@comment{{This file has been generated by bib2bib 1.97}}
@comment{{Command line: bib2bib --quiet -c year=2016 -c $type="ARTICLE" -oc pub2016.txt -ob pub2016.bib}}
  author = {{Lebonnois}, S. and {Sugimoto}, N. and {Gilli}, G.},
  title = {{Wave analysis in the atmosphere of Venus below 100-km altitude, simulated by the LMD Venus GCM}},
  journal = {\icarus},
  keywords = {Venus, atmosphere, Atmospheres, dynamics, Numerical modeling},
  year = 2016,
  volume = 278,
  pages = {38-51},
  abstract = {{A new simulation of Venus atmospheric circulation obtained with the LMD
Venus GCM is described and the simulated wave activity is analyzed.
Agreement with observed features of the temperature structure, static
stability and zonal wind field is good, such as the presence of a cold
polar collar, diurnal and semi-diurnal tides. At the resolution used (96
longitudes {\times} 96 latitudes), a fully developed superrotation is
obtained both when the simulation is initialized from rest and from an
atmosphere already in superrotation, though winds are still weak below
the clouds (roughly half the observed values). The atmospheric waves
play a crucial role in the angular momentum budget of the Venus's
atmospheric circulation. In the upper cloud, the vertical angular
momentum is transported by the diurnal and semi-diurnal tides. Above the
cloud base (approximately 1 bar), equatorward transport of angular
momentum is done by polar barotropic and mid- to high-latitude
baroclinic waves present in the cloud region, with frequencies between 5
and 20 cycles per Venus day (periods between 6 and 23 Earth days). In
the middle cloud, just above the convective layer, a Kelvin type wave
(period around 7.3 Ed) is present at the equator, as well as a
low-latitude Rossby-gravity type wave (period around 16 Ed). Below the
clouds, large-scale mid- to high-latitude gravity waves develop and play
a significant role in the angular momentum balance.
  doi = {10.1016/j.icarus.2016.06.004},
  adsurl = {},
  localpdf = {REF/2016Icar..278...38L.pdf},
  adsnote = {Provided by the SAO/NASA Astrophysics Data System}
  author = {{Bertaux}, J.-L. and {Khatuntsev}, I.~V. and {Hauchecorne}, A. and 
	{Markiewicz}, W.~J. and {Marcq}, E. and {Lebonnois}, S. and 
	{Patsaeva}, M. and {Turin}, A. and {Fedorova}, A.},
  title = {{Influence of Venus topography on the zonal wind and UV albedo at cloud top level: The role of stationary gravity waves}},
  journal = {Journal of Geophysical Research (Planets)},
  keywords = {Venus, zonal wind, gravity waves, Venus Express, VMC, superrotation},
  year = 2016,
  volume = 121,
  pages = {1087-1101},
  abstract = {{Based on the analysis of UV images (at 365 nm) of Venus cloud top
(altitude 67 {\plusmn} 2 km) collected with Venus Monitoring Camera on
board Venus Express (VEX), it is found that the zonal wind speed south
of the equator (from 5{\deg}S to 15{\deg}S) shows a conspicuous variation
(from -101 to -83 m/s) with geographic longitude of Venus, correlated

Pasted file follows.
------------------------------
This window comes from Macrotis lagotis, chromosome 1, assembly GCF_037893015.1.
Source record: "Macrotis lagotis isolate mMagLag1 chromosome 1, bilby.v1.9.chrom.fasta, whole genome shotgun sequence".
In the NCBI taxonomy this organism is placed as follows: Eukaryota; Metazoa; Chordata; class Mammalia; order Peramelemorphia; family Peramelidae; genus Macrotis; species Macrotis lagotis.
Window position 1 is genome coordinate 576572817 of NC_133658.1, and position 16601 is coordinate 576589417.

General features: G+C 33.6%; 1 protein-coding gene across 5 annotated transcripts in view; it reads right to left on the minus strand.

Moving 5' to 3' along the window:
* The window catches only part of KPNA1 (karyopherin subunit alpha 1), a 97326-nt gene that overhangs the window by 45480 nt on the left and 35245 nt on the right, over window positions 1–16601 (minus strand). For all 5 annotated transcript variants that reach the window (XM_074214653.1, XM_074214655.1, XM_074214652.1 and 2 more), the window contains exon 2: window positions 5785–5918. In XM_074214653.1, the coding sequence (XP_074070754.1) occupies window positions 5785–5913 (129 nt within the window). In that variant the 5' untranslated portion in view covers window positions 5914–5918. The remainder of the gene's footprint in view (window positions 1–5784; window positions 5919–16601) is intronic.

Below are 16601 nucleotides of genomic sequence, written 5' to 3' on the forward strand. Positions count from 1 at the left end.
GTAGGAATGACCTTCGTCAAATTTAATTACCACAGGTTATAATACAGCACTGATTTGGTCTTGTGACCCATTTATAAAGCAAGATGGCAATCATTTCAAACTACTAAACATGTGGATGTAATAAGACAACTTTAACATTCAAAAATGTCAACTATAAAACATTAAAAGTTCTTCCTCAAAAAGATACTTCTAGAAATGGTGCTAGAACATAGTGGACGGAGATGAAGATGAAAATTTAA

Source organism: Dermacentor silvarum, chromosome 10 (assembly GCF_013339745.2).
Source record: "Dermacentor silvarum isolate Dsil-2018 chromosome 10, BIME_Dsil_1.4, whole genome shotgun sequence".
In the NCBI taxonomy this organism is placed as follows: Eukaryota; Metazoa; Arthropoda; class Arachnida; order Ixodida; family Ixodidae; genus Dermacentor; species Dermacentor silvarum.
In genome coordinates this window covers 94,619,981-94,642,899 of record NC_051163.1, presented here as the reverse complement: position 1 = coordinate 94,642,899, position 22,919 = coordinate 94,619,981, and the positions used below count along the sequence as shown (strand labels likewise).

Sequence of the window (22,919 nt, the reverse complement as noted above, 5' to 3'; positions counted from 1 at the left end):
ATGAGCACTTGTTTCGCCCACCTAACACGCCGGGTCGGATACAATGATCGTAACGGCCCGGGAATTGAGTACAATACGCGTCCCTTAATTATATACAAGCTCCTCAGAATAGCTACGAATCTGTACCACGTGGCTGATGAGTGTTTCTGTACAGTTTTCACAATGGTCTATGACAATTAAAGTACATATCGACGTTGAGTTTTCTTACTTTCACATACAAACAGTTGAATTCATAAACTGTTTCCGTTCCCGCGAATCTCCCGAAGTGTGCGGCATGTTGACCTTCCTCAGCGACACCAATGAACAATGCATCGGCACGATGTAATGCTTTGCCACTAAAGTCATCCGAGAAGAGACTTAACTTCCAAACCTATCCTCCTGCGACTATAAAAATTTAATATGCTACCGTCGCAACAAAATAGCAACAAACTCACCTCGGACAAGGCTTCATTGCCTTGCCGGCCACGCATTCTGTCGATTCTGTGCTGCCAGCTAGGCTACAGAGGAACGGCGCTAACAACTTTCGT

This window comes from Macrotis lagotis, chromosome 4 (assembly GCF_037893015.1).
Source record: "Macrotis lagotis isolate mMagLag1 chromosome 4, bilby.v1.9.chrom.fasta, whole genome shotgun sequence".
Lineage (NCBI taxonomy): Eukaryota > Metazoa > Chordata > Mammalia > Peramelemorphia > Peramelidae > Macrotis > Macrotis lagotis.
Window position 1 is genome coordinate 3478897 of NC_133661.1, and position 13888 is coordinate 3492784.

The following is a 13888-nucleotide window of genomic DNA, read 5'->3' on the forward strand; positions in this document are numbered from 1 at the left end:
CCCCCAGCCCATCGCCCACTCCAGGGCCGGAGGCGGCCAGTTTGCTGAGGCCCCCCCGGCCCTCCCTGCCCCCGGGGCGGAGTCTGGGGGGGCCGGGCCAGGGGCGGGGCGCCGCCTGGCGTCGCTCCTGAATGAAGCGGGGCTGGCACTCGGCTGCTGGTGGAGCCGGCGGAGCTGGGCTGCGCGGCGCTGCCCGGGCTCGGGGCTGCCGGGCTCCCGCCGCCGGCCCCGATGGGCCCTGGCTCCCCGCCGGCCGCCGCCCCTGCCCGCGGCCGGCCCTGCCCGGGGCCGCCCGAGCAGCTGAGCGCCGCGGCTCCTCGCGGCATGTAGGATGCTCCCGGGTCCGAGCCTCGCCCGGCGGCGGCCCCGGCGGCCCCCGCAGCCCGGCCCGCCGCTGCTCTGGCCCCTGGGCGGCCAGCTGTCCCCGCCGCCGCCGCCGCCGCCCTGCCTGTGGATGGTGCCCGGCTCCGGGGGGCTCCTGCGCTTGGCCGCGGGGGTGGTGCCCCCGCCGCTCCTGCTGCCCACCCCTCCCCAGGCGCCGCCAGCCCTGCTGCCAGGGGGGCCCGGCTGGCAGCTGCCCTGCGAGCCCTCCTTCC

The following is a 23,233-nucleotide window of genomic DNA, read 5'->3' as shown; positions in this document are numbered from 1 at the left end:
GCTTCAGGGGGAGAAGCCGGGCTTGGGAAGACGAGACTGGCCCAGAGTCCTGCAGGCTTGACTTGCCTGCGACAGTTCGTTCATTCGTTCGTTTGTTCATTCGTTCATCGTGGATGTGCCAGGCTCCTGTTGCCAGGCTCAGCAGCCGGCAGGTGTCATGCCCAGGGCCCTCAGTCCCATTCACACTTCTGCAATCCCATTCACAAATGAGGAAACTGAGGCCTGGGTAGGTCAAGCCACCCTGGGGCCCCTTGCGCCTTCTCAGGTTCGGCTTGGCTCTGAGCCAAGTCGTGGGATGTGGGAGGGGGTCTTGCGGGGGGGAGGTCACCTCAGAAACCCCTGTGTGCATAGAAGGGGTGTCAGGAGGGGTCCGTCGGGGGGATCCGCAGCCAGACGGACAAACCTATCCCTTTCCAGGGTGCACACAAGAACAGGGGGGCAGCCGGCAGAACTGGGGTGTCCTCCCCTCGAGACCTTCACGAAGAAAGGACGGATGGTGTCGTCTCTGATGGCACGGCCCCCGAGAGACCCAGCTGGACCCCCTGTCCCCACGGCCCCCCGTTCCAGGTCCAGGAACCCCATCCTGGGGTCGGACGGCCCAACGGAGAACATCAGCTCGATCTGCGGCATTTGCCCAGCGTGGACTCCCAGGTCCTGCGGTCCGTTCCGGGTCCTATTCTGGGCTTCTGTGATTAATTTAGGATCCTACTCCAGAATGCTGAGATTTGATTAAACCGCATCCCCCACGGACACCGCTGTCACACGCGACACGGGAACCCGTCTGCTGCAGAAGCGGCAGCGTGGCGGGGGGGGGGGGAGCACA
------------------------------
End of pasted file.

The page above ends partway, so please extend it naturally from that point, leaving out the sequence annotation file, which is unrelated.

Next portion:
with the underlying relief of Aphrodite Terra. We interpret this pattern
as the result of stationary gravity waves produced at ground level by
the uplift of air when the horizontal wind encounters a mountain slope.
These waves can propagate up to the cloud top level, break there, and
transfer their momentum to the zonal flow. Such upward propagation of
gravity waves and influence on the wind speed vertical profile was shown
to play an important role in the middle atmosphere of the Earth by
Lindzen (1981) but is not reproduced in the current GCM of Venus
atmosphere from LMD. (Laboratoire de Météorologie
Dynamique) In the equatorial regions, the UV albedo at 365 nm varies
also with longitude. We argue that this variation may be simply
explained by the divergence of the horizontal wind field. In the
longitude region (from 60{\deg} to -10{\deg}) where the horizontal wind
speed is increasing in magnitude (stretch), it triggers air upwelling
which brings the UV absorber at cloud top level and decreases the albedo
and vice versa when the wind is decreasing in magnitude (compression).
This picture is fully consistent with the classical view of Venus
meridional circulation, with upwelling at equator revealed by horizontal
air motions away from equator: the longitude effect is only an
additional but important modulation of this effect. This interpretation
is comforted by a recent map of cloud top H$_{2}$O, showing that
near the equator the lower UV albedo longitude region is correlated with
increased H$_{2}$O. We argue that H$_{2}$O enhancement is
the sign of upwelling, suggesting that the UV absorber is also brought
to cloud top by upwelling.
  doi = {10.1002/2015JE004958},
  adsurl = {},
  localpdf = {REF/2016JGRE..121.1087B.pdf},
  adsnote = {Provided by the SAO/NASA Astrophysics Data System}
  author = {{Read}, P.~L. and {Barstow}, J. and {Charnay}, B. and {Chelvaniththilan}, S. and 
	{Irwin}, P.~G.~J. and {Knight}, S. and {Lebonnois}, S. and {Lewis}, S.~R. and 
	{Mendon{\c c}a}, J. and {Montabone}, L.},
  title = {{Global energy budgets and `Trenberth diagrams' for the climates of terrestrial and gas giant planets}},
  journal = {Quarterly Journal of the Royal Meteorological Society},
  year = 2016,
  volume = 142,
  pages = {703-720},
  doi = {10.1002/qj.2704},
  adsurl = {},
  localpdf = {REF/2016QJRMS.142..703R.pdf},
  adsnote = {Provided by the SAO/NASA Astrophysics Data System}